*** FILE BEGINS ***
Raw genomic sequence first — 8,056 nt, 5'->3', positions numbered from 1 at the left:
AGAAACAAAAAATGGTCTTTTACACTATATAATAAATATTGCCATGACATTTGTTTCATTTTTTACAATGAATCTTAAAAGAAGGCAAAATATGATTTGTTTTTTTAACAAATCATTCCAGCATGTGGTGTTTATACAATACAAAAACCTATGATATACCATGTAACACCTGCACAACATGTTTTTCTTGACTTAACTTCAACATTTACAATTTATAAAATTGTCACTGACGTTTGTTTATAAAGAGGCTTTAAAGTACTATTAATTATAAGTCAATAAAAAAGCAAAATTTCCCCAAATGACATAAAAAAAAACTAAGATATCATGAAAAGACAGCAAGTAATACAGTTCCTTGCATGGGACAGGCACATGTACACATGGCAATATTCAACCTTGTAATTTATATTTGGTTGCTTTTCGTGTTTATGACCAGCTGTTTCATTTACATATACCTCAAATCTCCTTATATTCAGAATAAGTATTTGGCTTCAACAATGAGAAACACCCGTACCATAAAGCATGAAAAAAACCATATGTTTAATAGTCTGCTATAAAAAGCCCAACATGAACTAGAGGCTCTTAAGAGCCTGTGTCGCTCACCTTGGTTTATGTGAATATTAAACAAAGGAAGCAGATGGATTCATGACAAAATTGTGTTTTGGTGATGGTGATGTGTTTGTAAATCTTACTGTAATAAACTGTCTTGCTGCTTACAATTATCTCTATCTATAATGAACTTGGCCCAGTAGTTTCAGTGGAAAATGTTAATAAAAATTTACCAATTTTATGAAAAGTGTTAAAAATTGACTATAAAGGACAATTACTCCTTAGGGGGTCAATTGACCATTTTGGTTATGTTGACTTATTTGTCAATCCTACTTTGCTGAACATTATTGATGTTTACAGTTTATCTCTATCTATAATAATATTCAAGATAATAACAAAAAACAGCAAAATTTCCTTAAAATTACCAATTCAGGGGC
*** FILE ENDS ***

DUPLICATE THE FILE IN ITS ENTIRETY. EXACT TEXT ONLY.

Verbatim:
Raw genomic sequence first — 8,056 nt, 5'->3', positions numbered from 1 at the left:
AGAAACAAAAAATGGTCTTTTACACTATATAATAAATATTGCCATGACATTTGTTTCATTTTTTACAATGAATCTTAAAAGAAGGCAAAATATGATTTGTTTTTTTAACAAATCATTCCAGCATGTGGTGTTTATACAATACAAAAACCTATGATATACCATGTAACACCTGCACAACATGTTTTTCTTGACTTAACTTCAACATTTACAATTTATAAAATTGTCACTGACGTTTGTTTATAAAGAGGCTTTAAAGTACTATTAATTATAAGTCAATAAAAAAGCAAAATTTCCCCAAATGACATAAAAAAAAACTAAGATATCATGAAAAGACAGCAAGTAATACAGTTCCTTGCATGGGACAGGCACATGTACACATGGCAATATTCAACCTTGTAATTTATATTTGGTTGCTTTTCGTGTTTATGACCAGCTGTTTCATTTACATATACCTCAAATCTCCTTATATTCAGAATAAGTATTTGGCTTCAACAATGAGAAACACCCGTACCATAAAGCATGAAAAAAACCATATGTTTAATAGTCTGCTATAAAAAGCCCAACATGAACTAGAGGCTCTTAAGAGCCTGTGTCGCTCACCTTGGTTTATGTGAATATTAAACAAAGGAAGCAGATGGATTCATGACAAAATTGTGTTTTGGTGATGGTGATGTGTTTGTAAATCTTACTGTAATAAACTGTCTTGCTGCTTACAATTATCTCTATCTATAATGAACTTGGCCCAGTAGTTTCAGTGGAAAATGTTAATAAAAATTTACCAATTTTATGAAAAGTGTTAAAAATTGACTATAAAGGACAATTACTCCTTAGGGGGTCAATTGACCATTTTGGTTATGTTGACTTATTTGTCAATCCTACTTTGCTGAACATTATTGATGTTTACAGTTTATCTCTATCTATAATAATATTCAAGATAATAACAAAAAACAGCAAAATTTCCTTAAAATTACCAATTCAGGGGC